Complicating the debate these days is a new development: free cell phones for the poor and working poor distributed by a Miami wireless company.
They're paid for, in part, by charges on phone bills that the federal government allows carriers to levy. It's a little-known collaboration between the federal government and phone carriers, devised by the Reagan administration 26 years ago.
TracFone Wireless began initiating the phone giveaway in 2008, dubbed by some "welfare wireless" service. It also offers 68 minutes of free talk a month. People who receive food stamps, welfare, or other government assistance can qualify by applying to the company.
Such people are within the range of 100 percent to 150 percent of the federal poverty level. For a family of four, that runs from $22,050 to $33,075 in salary.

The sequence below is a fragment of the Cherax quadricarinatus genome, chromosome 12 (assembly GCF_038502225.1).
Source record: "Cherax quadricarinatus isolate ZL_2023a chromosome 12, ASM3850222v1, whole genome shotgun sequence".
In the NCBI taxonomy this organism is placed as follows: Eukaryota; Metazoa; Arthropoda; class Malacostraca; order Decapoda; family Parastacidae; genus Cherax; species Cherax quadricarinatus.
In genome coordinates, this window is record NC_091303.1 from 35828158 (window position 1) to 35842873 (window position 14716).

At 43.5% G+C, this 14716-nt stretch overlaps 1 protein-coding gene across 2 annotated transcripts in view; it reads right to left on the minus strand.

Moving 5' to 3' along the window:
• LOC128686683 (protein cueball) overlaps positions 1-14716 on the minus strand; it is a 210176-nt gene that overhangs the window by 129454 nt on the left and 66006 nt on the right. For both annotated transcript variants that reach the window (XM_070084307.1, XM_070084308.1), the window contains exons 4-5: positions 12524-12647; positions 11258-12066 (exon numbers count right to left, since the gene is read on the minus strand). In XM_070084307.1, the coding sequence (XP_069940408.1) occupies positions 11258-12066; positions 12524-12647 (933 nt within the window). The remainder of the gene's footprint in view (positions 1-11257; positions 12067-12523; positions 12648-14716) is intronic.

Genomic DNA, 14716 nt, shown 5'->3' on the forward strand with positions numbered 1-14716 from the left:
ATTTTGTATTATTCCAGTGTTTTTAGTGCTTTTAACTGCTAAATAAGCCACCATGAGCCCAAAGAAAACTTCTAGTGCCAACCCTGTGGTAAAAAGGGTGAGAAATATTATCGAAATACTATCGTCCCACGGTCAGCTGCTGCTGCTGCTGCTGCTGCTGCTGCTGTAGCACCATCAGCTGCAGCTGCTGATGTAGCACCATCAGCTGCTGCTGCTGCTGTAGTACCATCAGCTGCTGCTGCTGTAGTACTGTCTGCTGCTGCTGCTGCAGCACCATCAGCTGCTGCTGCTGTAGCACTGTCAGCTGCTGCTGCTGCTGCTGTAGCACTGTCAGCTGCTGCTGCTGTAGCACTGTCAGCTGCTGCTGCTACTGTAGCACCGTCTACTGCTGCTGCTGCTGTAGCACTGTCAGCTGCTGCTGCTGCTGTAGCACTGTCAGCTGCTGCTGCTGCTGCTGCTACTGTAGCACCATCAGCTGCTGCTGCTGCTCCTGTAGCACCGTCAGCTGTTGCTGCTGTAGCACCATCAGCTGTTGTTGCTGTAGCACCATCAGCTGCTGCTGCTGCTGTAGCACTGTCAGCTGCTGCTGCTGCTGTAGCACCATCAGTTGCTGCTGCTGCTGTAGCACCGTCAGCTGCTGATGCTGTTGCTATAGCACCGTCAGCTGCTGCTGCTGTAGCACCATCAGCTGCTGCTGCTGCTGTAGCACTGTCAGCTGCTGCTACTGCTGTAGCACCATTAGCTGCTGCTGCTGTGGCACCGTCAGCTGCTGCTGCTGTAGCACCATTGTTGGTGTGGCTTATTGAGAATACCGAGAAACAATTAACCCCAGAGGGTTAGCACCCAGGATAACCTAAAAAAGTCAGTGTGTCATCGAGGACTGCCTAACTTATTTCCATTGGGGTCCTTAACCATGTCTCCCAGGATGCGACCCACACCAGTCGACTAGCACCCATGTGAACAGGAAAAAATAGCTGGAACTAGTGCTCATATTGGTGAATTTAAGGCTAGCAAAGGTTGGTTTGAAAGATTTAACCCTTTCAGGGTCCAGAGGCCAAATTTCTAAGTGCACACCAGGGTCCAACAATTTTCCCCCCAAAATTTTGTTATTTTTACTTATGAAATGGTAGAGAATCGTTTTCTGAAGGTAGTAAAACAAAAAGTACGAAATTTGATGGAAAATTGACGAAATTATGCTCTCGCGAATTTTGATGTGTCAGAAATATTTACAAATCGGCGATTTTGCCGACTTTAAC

The idea that just by paying their phone bills customers are underwriting free phones for the poor rankles people.
"Oh, that's the 'Obama-phone,'
" said Susan Lord, a leader of the conservative tea party movement in South Jersey. "It's just another way to redistribute the wealth. The poor get helped, and the cost is passed on to working people, who get depressed."
Matthew Brouillette, president and chief executive officer of the conservative Commonwealth Foundation in Harrisburg, said his fear was that the free-phone program would be "subsidizing texting and sexting" among the poor.